Advanced Search
MyIDEAS: Login to save this article or follow this journal

Whose Governance? IMF Austerities in a Small Island State: The Case of Jamaica

Contents:

Author Info

  • Ann Marie Bissessar

    ()
    (The University of the West Indies, West Indies)

Registered author(s):

    Abstract

    The International Monetary Fund and the World Bank have for a long time embarked on what can be described as a ‘trustee’ relationship with countries in the Commonwealth Caribbean. From the latter half of the 1970s, countries such as Trinidad and Tobago, Guyana, Barbados as well as Grenada were ‘forced’ because of their chronic need for ‘hard’ currency loans to approach the IMF and the World Bank. These loans were accompanied by structural adjustment measures. This paper attempts, for the first time, to evaluate, in the case of Jamaica, whether the measures introduced by the Lending Agencies resulted in some measure of economic growth in the countries under review. The paper then examines the new agreements entered into by these countries and the measures that accompanied them. The overarching argument is that the forces of globalization as well as austerity measures introduced by lending agencies such the IMF and the World Bank prevents rather than encourages small island governments1 to embark on ‘national’ development plans and programs. In other words, the primary argument of this paper is that these countries are constrained in their ability to ‘govern’ themselves; rather their economic decisions are largely crafted by the forces of globalization and further reinforced by international lending agencies such as the World Bank and the International Monetary Fund.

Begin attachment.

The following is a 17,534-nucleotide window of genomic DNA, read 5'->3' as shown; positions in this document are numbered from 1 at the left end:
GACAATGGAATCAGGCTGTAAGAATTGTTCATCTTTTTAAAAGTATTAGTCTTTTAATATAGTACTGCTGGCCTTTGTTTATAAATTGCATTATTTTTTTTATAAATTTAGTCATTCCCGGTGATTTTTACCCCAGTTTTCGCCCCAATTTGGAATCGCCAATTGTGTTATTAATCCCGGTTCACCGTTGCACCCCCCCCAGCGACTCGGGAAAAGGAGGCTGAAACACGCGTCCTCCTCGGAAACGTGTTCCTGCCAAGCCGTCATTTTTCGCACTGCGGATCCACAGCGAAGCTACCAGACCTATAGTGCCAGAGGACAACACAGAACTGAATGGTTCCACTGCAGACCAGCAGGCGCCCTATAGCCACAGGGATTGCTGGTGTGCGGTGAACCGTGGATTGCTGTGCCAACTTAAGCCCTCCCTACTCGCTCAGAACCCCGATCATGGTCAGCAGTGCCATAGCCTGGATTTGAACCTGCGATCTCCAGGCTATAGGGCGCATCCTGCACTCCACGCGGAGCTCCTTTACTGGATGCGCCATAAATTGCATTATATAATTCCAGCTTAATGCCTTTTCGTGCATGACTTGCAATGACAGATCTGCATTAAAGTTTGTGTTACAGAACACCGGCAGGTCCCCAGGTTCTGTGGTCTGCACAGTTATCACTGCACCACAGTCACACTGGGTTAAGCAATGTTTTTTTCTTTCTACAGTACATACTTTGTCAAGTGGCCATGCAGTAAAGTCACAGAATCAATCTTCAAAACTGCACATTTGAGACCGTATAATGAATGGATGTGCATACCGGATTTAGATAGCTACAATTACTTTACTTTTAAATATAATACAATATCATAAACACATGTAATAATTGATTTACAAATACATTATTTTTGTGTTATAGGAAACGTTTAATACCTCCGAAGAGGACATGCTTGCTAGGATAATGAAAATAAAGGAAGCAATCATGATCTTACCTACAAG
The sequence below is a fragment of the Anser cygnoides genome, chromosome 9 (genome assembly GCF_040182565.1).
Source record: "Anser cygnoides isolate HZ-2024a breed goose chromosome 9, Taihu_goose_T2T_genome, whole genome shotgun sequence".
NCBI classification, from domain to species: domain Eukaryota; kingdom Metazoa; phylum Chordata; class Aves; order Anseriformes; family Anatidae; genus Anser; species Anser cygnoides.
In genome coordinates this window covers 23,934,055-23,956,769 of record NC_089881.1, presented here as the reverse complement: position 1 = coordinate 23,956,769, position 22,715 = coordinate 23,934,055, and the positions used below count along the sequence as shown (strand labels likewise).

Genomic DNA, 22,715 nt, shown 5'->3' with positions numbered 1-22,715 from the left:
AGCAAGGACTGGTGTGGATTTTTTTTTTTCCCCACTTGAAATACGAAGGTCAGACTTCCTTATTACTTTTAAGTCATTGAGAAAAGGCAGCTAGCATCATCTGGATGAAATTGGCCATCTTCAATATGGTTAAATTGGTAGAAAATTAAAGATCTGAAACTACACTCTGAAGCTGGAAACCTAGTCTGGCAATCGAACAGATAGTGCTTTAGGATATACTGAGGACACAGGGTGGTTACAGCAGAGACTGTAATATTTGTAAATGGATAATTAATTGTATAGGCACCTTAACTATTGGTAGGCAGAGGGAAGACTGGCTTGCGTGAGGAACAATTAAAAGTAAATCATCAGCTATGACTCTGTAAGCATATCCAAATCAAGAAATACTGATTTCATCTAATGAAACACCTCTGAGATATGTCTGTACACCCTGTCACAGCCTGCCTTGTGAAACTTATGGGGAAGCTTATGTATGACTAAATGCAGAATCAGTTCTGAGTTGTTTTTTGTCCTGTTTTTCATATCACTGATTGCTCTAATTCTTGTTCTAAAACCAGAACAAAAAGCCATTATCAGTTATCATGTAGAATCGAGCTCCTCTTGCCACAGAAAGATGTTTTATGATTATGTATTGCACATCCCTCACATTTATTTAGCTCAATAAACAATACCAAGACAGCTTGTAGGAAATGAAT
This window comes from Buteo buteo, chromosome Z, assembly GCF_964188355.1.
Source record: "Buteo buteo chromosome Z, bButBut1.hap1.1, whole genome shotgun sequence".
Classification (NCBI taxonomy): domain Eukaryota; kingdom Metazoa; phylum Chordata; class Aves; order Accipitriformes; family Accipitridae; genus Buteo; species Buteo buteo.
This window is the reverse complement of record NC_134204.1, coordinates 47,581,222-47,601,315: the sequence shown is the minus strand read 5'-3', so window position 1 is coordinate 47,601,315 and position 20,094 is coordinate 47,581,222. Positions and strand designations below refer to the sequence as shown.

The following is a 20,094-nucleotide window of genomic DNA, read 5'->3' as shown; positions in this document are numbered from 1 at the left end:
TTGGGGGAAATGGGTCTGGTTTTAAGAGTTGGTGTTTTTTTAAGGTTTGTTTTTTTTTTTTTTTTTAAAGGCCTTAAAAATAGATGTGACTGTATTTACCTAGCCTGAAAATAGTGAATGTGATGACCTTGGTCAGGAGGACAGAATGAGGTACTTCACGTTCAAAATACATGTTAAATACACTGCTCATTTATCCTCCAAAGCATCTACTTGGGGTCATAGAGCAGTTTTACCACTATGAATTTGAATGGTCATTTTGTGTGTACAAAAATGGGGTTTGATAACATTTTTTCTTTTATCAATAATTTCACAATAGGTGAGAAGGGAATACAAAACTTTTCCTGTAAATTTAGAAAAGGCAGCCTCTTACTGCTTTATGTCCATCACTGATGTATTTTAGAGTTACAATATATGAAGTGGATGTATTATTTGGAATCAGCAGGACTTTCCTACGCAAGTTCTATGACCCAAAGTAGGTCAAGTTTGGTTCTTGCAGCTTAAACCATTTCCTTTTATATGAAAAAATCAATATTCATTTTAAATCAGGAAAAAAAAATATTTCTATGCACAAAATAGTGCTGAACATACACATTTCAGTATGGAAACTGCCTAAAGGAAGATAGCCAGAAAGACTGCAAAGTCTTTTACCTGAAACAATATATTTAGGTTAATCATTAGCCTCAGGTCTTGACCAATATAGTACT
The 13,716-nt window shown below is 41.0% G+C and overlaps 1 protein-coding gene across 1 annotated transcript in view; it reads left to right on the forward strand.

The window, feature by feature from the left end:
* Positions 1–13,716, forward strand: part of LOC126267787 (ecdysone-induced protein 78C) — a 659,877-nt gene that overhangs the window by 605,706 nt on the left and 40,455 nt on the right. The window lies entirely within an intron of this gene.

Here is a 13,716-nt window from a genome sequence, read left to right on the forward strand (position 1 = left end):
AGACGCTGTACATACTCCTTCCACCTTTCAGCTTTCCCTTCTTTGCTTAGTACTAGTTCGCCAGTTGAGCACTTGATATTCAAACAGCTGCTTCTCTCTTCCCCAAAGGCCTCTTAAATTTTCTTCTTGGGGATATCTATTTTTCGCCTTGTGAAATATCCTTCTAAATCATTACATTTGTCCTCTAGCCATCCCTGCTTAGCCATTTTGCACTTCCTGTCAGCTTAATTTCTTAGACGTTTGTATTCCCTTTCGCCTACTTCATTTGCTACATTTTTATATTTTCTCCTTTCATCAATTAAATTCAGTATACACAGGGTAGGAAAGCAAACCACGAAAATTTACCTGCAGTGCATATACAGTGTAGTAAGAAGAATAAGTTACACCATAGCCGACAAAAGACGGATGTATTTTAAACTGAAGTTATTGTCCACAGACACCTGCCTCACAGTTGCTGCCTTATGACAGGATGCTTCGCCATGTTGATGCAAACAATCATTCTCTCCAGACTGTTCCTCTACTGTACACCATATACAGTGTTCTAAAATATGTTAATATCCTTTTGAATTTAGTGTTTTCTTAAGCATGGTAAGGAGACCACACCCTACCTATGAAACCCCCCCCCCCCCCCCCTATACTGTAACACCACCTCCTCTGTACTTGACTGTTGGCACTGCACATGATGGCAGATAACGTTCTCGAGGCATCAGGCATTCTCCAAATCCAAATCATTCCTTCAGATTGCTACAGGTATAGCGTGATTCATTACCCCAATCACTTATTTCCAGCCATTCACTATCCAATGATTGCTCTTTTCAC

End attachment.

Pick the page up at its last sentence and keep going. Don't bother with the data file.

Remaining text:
Download Info

    If you experience problems downloading a file, check if you have the proper application to view it first. In case of further problems read the IDEAS help page. Note that these files are not on the IDEAS site. Please be patient as the files may be large.
    File URL: http://www.lifescienceglobal.com/independent-journals/journal-of-reviews-on-global-economics/volume-3/85-abstract/jrge/965-abstract-whose-governance-imf-austerities-in-a-small-island-state-the-case-of-jamaica
    Download Restriction: no

    Bibliographic Info

    Article provided by Lifescience Global in its journal Journal of Reviews on Global Economics.

    Volume (Year): 3 (2014)
    Issue (Month): ()
    Pages: 190-199

    as in new window
    Handle: RePEc:lif:jrgelg:v:3:y:2014:p:190-199

    Contact details of provider:
    Web page: http://www.lifescienceglobal.com

    Related research

    Keywords: International Monetary Fund (IMF); World Bank (WB); Jamaica; Globalization; National Development; Structural Adjustment; Agreements;

    References

    No references listed on IDEAS
    You can help add them by filling out this form.

    Citations

    Lists

    This item is not listed on Wikipedia, on a reading list or among the top items on IDEAS.

    Statistics

    Access and download statistics

    Corrections

    When requesting a correction, please mention this item's handle: RePEc:lif:jrgelg:v:3:y:2014:p:190-199. See general information about how to correct material in RePEc.

    For technical questions regarding this item, or to correct its authors, title, abstract, bibliographic or download information, contact: (Faisal Ameer Khan).

    If you have authored this item and are not yet registered with RePEc, we encourage you to do it here. This allows to link your profile to this item. It also allows you to accept potential citations to this item that we are uncertain about.

    If references are entirely missing, you can add them using this form.

    If the full references list an item that is present in RePEc, but the system did not link to it, you can help with this form.

    If you know of missing items citing this one, you can help us creating those links by adding the relevant references in the same way as above, for each refering item. If you are a registered author of this item, you may also want to check the "citations" tab in your profile, as there may be some citations waiting for confirmation.

    Please note that corrections may take a couple of weeks to filter through the various RePEc services.